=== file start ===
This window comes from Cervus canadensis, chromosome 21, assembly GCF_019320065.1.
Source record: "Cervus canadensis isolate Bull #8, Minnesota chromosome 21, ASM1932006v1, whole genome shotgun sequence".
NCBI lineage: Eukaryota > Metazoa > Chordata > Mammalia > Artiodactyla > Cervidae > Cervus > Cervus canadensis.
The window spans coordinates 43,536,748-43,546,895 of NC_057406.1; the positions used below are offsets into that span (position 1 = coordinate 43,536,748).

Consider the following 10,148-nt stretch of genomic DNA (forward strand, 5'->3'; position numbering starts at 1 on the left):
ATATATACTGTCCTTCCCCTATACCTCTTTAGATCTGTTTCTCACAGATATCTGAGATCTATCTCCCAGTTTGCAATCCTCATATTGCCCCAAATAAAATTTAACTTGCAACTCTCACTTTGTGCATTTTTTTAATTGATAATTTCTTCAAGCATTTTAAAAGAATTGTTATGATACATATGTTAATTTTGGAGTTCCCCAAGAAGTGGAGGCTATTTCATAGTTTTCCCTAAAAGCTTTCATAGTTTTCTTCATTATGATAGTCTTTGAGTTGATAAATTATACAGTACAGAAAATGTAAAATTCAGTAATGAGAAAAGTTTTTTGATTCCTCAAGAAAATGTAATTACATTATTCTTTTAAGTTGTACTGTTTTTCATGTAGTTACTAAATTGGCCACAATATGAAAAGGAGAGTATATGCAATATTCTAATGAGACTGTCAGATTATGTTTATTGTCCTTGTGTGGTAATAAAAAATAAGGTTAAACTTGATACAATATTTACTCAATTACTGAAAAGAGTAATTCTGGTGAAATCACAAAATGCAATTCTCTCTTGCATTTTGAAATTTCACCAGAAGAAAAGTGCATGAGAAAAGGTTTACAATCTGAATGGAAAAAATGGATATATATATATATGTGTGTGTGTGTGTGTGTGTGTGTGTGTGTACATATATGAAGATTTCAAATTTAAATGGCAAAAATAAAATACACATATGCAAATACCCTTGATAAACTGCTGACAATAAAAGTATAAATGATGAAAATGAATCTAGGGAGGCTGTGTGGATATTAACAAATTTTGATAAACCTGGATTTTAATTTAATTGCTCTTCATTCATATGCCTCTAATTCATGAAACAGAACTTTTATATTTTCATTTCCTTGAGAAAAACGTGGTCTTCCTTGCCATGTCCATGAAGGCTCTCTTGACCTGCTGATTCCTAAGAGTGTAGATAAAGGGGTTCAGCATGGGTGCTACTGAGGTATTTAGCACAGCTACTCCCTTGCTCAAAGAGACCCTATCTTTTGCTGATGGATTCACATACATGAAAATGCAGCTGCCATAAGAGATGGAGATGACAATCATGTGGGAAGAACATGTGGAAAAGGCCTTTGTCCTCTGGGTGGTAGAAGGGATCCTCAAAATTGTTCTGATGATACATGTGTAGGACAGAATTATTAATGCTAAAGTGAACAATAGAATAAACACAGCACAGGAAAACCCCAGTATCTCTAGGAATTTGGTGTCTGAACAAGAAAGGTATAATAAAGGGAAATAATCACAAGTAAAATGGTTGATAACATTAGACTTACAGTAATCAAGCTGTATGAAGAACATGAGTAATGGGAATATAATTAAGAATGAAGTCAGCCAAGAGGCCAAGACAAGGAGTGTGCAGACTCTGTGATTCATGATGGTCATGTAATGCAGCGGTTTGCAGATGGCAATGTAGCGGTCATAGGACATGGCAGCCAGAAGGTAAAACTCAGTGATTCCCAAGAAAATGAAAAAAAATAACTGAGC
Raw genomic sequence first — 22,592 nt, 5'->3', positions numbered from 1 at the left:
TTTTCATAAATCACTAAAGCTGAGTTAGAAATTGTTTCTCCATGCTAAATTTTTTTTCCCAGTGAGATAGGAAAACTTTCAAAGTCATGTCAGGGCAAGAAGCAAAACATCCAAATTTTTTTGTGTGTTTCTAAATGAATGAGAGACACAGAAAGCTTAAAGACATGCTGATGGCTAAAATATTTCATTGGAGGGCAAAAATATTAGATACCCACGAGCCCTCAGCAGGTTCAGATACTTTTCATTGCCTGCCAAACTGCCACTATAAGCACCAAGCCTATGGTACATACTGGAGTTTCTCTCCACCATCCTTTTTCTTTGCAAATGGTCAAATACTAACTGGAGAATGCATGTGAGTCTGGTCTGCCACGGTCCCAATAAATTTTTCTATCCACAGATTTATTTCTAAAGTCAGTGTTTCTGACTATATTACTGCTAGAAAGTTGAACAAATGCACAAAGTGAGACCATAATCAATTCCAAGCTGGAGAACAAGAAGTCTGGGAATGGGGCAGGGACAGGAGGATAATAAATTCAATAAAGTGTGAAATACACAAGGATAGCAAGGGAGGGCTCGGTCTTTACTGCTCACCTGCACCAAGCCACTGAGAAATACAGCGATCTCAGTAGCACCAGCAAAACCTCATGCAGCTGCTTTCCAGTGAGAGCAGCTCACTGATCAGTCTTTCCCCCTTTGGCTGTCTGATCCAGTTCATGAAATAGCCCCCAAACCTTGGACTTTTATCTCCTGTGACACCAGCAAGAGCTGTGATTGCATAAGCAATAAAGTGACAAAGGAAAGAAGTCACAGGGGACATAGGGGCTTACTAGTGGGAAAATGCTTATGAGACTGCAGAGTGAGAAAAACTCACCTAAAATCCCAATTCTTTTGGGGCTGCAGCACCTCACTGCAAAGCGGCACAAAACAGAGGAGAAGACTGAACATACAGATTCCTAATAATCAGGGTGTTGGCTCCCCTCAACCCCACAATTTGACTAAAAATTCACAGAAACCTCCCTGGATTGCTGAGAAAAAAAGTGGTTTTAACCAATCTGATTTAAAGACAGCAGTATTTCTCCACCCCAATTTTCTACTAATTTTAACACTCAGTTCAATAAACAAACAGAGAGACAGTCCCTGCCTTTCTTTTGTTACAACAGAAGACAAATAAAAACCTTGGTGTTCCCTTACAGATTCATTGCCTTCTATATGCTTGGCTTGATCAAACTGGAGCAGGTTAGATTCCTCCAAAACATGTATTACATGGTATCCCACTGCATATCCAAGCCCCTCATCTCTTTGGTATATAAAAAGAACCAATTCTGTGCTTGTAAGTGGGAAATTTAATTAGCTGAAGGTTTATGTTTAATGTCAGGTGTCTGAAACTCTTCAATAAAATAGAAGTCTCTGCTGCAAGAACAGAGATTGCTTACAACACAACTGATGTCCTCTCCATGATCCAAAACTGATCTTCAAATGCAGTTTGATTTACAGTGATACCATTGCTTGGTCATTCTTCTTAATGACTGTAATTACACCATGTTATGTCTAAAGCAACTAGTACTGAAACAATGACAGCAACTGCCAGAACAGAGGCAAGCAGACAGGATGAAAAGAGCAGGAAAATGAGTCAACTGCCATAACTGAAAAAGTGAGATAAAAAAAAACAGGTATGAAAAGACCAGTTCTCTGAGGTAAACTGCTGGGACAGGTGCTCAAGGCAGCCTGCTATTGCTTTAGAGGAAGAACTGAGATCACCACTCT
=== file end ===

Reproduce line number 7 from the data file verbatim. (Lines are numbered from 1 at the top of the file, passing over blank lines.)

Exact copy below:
Raw genomic sequence first — 22,592 nt, 5'->3', positions numbered from 1 at the left: